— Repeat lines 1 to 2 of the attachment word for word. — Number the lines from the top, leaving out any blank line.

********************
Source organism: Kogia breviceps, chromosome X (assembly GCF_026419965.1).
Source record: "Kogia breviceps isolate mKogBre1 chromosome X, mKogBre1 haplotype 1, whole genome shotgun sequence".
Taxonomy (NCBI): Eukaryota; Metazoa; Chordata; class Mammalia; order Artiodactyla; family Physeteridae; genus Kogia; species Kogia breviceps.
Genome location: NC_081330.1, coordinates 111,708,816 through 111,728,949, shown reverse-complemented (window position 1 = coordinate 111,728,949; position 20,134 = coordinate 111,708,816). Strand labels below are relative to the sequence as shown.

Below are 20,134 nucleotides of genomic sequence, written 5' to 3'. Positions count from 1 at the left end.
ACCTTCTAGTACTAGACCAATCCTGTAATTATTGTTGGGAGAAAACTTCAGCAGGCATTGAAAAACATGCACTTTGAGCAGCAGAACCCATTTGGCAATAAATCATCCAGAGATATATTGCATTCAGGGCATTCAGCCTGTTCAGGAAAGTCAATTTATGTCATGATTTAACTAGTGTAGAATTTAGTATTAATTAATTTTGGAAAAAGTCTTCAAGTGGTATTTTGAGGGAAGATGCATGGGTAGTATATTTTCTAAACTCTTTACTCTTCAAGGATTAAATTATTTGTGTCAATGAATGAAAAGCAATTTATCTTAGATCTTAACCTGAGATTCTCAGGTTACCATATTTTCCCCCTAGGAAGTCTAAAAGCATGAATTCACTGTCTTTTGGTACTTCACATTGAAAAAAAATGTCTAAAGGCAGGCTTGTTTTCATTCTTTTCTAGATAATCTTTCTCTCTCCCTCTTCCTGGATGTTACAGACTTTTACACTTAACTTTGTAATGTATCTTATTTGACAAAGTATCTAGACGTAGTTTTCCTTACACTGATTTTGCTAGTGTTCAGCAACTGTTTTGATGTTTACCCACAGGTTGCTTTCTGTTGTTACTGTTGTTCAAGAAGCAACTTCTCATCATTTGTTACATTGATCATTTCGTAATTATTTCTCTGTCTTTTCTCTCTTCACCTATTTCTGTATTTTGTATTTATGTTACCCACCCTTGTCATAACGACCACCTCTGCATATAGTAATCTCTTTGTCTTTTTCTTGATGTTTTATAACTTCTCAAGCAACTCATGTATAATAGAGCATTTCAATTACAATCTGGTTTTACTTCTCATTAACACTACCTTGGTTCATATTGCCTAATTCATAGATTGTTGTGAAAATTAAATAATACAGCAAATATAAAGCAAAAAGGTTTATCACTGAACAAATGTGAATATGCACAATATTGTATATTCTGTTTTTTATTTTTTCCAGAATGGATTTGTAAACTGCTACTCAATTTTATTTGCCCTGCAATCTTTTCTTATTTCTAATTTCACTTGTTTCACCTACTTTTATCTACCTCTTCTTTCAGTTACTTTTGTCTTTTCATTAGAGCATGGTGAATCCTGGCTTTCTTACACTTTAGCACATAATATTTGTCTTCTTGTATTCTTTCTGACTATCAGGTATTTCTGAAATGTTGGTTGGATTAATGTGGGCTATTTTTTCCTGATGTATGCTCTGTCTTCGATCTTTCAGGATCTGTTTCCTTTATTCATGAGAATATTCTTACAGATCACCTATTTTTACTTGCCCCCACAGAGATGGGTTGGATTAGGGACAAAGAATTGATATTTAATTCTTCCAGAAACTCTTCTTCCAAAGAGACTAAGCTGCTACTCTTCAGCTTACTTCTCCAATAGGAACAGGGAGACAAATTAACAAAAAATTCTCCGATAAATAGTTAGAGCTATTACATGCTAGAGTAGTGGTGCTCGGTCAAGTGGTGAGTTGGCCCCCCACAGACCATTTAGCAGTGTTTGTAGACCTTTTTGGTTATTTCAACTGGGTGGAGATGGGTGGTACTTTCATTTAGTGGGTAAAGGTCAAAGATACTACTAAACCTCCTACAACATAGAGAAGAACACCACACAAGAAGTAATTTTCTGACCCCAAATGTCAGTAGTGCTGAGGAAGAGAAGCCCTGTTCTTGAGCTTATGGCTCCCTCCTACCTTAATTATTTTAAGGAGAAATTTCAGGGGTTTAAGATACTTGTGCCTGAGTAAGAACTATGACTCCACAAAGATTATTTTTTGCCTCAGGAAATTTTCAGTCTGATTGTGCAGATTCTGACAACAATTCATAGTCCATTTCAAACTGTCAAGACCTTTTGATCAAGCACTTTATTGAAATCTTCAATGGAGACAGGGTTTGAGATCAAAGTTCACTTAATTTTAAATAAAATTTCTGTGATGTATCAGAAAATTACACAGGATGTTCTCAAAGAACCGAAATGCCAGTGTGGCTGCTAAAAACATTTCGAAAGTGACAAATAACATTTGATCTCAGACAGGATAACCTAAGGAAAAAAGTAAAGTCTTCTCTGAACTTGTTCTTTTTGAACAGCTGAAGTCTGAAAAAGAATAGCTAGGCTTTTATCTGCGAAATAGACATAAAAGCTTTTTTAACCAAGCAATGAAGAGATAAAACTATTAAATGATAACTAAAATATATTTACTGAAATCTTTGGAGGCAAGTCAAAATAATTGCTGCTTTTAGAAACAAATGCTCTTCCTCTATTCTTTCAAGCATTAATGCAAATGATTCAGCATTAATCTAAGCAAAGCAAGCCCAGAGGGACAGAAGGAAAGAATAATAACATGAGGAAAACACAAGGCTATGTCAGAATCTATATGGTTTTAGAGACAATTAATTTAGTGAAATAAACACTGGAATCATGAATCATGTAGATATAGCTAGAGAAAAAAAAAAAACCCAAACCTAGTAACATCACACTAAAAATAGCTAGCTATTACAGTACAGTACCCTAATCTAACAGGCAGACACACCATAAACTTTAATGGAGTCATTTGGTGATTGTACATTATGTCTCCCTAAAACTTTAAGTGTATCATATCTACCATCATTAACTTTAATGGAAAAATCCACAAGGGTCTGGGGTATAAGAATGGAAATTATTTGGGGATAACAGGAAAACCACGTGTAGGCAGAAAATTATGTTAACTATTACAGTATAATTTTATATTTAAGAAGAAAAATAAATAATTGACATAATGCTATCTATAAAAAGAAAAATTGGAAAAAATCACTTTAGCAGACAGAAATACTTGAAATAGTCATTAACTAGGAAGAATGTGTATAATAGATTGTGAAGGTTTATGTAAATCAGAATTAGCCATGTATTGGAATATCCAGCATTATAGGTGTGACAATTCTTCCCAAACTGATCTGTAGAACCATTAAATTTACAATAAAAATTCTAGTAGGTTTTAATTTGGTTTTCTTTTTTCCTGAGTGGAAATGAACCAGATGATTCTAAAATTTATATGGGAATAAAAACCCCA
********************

Source organism: Kogia breviceps, chromosome X (assembly GCF_026419965.1).
Source record: "Kogia breviceps isolate mKogBre1 chromosome X, mKogBre1 haplotype 1, whole genome shotgun sequence".